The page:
New research on enzymes that regulate human biology has uncovered characteristics that could identify predisposition to conditions such as heart disease and some types of cancer, scientists say.
Researcher Brad Pierce from The University of Texas at Arlington, led a team that examined an oxygen utilising iron enzyme called cysteine dioxygenase or CDO, which is found in high levels within heart, liver, and brain tissues. Enzymes are proteins that act as catalysts to enable metabolic functions, but under some circumstances
these oxygen-dependent enzymes can also produce highly toxic side products called reactive oxygen species or ROS.
For the first time, researchers found that mutations outside the CDO active site environment or "outer coordination sphere" have a profound influence on the release of ROS. Excess ROS has been linked to numerous age-onset human disease states, researchers said.
"Most research in the past has focused on the active site inner coordination sphere of these enzymes, where the metal molecule is located," said Pierce. "What we're finding is that it's really the second sphere that regulates the efficiency of the enzyme. In essence, these interactions hold everything together during catalysis.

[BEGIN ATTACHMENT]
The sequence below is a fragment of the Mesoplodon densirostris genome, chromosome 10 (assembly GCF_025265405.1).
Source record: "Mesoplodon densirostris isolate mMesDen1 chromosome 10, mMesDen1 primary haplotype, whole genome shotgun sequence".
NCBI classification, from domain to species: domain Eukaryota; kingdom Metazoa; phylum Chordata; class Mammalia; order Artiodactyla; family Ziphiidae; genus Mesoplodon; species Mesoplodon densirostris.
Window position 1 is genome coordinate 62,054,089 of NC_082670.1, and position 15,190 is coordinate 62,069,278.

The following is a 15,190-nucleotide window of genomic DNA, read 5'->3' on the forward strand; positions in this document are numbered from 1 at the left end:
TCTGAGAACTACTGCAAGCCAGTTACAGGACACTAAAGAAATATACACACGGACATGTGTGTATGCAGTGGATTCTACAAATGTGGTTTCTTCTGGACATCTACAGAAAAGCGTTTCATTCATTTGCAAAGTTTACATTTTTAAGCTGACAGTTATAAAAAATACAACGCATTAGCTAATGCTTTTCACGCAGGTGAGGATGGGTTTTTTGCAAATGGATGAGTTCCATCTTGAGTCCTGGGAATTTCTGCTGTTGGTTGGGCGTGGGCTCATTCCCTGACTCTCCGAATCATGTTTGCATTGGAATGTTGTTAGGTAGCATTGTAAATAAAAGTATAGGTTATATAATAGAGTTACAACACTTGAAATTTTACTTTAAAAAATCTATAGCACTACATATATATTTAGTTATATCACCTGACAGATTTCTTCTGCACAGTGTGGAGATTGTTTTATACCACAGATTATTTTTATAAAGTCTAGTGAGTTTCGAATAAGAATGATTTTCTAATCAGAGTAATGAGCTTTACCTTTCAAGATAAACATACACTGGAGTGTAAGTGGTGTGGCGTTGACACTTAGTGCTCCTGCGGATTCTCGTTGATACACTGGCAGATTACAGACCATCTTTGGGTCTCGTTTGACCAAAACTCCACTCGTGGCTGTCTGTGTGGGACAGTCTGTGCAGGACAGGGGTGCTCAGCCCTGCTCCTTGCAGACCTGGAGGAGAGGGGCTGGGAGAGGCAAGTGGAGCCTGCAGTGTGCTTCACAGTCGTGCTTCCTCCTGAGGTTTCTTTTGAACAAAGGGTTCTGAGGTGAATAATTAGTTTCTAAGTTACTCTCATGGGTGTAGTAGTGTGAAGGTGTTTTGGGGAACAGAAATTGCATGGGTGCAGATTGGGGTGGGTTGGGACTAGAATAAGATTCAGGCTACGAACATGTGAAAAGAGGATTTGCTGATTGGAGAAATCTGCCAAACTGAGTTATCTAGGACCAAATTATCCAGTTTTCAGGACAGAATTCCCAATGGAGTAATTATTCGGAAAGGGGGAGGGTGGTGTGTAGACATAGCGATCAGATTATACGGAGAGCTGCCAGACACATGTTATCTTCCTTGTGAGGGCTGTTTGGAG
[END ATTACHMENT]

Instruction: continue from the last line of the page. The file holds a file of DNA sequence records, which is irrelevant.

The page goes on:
When this process breaks down, the enzyme ends up spitting out high levels of ROS and increasing the likelihood of disease."
Pierce believes the findings from the CDO enzyme could be applied to other oxygen-dependent enzymes, which make up about 20 per cent of the enzymes in the human body.
"In principle, these findings could be extended to better understand how other enzymes within the class generate ROS and potentially be used to screen for genetic dispositions for ROS-related diseases," he said.